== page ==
By Rev. Paul Graves
My memory is fresh about the second Sunday of Advent, 1969. As a young pastor, I was serving my first solo church appointment. Our congregation had decorated the sanctuary for Advent/Christmas, including a Christmas tree standing between the pulpit and the first row of pews.
As it happened, the district superintendent (my regional boss) and his wife were worshipping with us that morning. My sermon had to do with the commercialization of Christmas, and I was steamed up about it.
Partway through my sermon, the Christmas tree tipped over and fell to the floor.
We all were a bit embarrassed by this, but there was “OK, so what?” laughter also. After the service, my always-gracious boss greeted me with a grin and simply said, “Paul, you’re a really powerful preacher!” I’ve never forgotten the Sunday our Christmas tree fell.
With no Christmas tree in sight, I again feel the urge to get snarky about our commercial Christmas season. In my less gracious moments, it still drives me a bit crazy.
It’s now the day after Christmas 2022. Before Christmas Day, countless commercials shouted out “buy this for the one you love!” Everywhere we turned, we had endless opportunities to show our appreciation for someone we care about. Everywhere we turned, our cultural obsession with touchable, playable gifts nearly smothered us.
So Santa Claus came to town again. His “naughty-nice list” fits neatly into the hypergifting mentality in our culture. That list fits neatly into our unending dance with entitlement. Who’s worthy of our gifts? Who isn’t worthy? Unhealthy theology!
St. Nicholas, born around A.D. 280 in Turkey, was a benevolent man around whom legends of generosity eventually morphed into Santa Claus. Then, “A Visit from St. Nicholas” with its opening line, “’ Twas the night before Christmas,” was composed in 1822, and Santa Claus was a fixture in our culture’s capitalistic mind.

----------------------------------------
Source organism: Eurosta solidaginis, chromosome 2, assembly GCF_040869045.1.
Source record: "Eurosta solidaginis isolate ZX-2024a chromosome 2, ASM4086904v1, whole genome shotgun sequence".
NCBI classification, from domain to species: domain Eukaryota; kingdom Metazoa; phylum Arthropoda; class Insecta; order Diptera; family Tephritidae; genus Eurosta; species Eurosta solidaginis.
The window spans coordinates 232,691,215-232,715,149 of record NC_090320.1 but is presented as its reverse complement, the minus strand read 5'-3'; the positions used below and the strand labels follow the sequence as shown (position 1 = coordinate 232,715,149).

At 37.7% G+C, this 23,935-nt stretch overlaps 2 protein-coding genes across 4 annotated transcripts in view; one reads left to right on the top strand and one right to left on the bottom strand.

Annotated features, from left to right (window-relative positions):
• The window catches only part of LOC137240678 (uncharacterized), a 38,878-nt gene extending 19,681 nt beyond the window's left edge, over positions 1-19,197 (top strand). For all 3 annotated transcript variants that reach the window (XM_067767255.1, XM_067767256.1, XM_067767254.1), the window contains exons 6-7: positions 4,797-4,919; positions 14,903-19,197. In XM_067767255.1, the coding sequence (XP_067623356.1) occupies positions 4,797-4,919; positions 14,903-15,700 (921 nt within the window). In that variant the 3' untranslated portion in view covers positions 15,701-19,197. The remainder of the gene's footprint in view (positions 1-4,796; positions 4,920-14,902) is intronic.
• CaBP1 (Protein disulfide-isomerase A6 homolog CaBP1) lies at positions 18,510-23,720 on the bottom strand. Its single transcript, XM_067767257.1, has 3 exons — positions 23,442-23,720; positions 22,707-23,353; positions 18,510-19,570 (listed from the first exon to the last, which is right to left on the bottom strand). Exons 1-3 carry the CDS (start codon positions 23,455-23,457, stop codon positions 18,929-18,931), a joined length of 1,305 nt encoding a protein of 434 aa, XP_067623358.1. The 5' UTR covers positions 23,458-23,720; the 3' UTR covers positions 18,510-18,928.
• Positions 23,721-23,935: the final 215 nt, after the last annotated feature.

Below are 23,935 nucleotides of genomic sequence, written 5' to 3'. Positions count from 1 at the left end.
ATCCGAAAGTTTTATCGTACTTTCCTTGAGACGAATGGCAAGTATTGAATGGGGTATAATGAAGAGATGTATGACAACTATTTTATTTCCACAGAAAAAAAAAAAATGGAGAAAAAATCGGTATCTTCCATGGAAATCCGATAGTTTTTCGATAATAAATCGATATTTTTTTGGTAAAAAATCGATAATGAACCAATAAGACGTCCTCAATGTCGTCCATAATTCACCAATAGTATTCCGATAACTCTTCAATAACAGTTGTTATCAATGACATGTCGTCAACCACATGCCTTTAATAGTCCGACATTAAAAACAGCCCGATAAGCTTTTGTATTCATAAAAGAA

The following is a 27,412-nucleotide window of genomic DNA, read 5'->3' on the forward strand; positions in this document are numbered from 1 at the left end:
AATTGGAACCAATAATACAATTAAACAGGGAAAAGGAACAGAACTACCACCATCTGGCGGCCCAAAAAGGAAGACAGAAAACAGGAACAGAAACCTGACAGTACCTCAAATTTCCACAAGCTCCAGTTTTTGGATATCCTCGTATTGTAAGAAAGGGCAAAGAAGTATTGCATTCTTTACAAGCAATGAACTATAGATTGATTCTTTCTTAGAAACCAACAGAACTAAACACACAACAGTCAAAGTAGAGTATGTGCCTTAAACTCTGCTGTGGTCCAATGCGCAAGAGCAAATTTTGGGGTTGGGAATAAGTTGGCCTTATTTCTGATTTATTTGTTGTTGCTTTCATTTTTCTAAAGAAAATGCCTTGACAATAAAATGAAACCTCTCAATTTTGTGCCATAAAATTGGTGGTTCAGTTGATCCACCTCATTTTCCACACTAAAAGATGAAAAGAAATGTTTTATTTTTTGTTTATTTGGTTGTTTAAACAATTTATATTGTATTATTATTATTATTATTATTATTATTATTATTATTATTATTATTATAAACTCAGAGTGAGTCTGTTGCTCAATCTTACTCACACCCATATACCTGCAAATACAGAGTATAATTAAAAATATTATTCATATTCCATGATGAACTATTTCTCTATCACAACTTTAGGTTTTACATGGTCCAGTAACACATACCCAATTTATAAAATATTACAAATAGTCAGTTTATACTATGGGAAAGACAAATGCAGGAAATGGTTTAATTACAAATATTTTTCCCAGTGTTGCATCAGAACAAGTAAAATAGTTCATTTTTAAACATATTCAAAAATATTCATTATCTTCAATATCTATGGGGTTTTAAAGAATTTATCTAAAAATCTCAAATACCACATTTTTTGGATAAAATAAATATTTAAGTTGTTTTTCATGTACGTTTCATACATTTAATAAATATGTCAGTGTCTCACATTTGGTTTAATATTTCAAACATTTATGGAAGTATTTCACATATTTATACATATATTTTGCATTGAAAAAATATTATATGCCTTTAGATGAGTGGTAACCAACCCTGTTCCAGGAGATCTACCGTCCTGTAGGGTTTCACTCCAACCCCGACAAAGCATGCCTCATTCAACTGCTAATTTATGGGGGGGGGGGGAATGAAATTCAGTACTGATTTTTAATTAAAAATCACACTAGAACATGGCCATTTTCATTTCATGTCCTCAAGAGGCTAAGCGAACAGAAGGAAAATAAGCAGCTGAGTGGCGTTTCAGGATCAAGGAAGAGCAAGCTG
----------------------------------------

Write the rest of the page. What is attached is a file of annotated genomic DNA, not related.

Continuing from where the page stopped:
Christmas advertising began in the 1820s also, so buying gifts for Christmas has been a longtime practice. And it’s steamrolled over the real “reason for the season.”
Yet long before the naughty-nice list, Jesus came along with a radically different message: the Grace-based gift God offers isn’t based on entitlement, but on love. From his birth as God-on-Earth to his crucifixion proclamation of forgiveness, and to how his followers – at their best – try to reflect him, Jesus embodied love, not entitlement.
Folks, our understandings of the Christmas season are so out of balance with why Christmas is meant to be celebrated, which is another word for “honored.” Yet moments of honoring the birth of God are so often drowned out by the unending commercials begging us to “buy me!”
Those of us who seek to follow the shepherds, or even the wise men, to find the baby announced by the angels, can too easily get caught up in the season of ”entitlement.” Or how about ”meritocracy”?
Christmas is too often a season to decide who merits a gift – based on someone else’s evaluation. But God’s grace is lovingly given, not merited.
Our wrapped gifts are now unwrapped. I hope you didn’t toss your gifts out with the discarded wrapping. I also hope before you put your gifts away, you spent a few moments reflecting on who gave you those gifts. Consider your gifts and how you’re ready to receive them.
Did I get that gift because I’m entitled, or because I’m loved? Will I accept the gift(s) because I’m worthy, or because I’m loved?
Now, ask these same questions of your relationship with God (as you understand God). If ”being worthy” is your primary answer, please seek a God who loves you as you are!
The Rev. Paul Graves serves as the chair of the Council on Older Adult Ministries for the Pacific Northwest Conference of The United Methodist